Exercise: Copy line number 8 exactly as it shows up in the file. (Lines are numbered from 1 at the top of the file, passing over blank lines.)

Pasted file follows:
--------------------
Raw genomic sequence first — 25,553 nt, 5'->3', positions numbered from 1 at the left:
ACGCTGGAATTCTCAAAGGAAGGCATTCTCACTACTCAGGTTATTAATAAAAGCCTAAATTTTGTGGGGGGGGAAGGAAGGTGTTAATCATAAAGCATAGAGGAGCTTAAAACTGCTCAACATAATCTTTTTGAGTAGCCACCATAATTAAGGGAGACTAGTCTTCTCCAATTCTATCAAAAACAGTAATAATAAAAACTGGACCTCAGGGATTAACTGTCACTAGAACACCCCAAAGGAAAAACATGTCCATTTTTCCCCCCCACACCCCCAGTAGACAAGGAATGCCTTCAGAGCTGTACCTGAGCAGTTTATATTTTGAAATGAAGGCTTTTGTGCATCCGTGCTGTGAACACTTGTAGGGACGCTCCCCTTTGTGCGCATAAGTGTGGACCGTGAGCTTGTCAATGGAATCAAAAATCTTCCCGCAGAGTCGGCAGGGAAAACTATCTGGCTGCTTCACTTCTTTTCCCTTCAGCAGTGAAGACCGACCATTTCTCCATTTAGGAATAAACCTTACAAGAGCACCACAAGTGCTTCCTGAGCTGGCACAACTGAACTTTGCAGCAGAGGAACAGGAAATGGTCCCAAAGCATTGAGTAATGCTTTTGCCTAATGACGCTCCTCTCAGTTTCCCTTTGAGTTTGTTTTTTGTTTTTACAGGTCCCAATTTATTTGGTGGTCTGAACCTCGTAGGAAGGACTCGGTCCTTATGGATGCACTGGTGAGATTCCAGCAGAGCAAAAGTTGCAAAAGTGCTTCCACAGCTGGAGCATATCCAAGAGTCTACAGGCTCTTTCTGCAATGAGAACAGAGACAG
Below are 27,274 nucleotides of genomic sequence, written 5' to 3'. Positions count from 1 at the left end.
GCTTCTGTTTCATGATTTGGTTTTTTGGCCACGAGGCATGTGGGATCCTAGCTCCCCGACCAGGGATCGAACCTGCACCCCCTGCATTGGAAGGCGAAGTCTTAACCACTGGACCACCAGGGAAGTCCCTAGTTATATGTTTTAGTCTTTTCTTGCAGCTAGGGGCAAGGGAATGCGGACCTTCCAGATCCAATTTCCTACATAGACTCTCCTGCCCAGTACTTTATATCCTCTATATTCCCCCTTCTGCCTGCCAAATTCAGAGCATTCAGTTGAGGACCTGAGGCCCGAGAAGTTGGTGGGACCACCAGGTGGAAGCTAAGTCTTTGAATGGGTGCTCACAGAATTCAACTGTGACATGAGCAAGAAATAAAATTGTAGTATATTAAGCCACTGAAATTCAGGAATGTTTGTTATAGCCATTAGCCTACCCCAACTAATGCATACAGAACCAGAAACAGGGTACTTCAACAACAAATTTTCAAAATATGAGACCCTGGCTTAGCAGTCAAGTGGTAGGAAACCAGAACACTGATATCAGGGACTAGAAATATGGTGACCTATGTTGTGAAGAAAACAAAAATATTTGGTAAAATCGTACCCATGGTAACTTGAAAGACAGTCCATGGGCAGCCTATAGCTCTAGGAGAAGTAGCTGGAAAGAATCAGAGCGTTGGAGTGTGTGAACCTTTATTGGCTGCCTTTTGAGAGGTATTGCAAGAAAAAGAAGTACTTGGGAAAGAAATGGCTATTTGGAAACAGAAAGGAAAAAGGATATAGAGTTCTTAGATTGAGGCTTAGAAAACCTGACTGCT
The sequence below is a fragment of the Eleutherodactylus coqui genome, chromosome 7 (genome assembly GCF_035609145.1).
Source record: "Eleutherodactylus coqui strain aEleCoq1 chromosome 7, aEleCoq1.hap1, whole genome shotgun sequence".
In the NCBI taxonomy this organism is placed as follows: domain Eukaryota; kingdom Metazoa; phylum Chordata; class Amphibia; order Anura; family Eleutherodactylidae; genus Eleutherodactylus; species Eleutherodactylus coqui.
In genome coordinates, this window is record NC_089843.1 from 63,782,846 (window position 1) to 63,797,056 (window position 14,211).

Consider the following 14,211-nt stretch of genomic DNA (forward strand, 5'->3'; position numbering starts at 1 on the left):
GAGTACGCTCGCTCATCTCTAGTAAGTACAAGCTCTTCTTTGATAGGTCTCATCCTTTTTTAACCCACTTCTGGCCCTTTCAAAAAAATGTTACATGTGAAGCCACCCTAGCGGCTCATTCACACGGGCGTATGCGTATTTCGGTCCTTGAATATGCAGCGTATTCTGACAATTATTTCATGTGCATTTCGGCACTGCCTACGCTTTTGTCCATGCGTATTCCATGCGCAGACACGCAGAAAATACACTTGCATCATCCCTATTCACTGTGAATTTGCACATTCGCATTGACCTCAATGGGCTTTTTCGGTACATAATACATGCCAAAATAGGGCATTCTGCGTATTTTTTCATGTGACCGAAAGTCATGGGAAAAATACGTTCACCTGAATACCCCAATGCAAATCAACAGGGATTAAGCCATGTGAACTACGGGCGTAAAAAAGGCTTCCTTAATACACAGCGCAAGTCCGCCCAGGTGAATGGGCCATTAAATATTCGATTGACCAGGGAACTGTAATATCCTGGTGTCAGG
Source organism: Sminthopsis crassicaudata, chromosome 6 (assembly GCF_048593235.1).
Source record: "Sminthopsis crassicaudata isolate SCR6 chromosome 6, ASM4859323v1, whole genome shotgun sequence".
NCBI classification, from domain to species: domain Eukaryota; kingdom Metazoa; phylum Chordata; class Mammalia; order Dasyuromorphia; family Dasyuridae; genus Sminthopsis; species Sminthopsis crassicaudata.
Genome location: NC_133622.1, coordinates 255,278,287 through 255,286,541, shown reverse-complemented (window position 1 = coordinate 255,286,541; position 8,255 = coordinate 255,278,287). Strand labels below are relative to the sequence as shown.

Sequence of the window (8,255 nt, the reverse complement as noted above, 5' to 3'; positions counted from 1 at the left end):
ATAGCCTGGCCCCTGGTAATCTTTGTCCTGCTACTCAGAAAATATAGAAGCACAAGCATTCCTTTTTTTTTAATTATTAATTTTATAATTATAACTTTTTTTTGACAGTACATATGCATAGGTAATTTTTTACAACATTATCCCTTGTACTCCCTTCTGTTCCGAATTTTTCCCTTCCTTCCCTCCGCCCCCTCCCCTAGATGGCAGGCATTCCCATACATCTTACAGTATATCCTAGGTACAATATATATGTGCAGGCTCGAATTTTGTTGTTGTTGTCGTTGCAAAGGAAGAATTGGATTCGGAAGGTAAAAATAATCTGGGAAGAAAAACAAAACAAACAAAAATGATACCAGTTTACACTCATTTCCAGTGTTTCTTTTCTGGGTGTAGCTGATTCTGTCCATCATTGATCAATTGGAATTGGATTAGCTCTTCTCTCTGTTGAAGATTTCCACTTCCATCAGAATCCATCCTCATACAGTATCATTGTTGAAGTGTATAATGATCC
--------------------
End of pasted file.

In genome coordinates, this window is record NC_089843.1 from 63,782,846 (window position 1) to 63,797,056 (window position 14,211).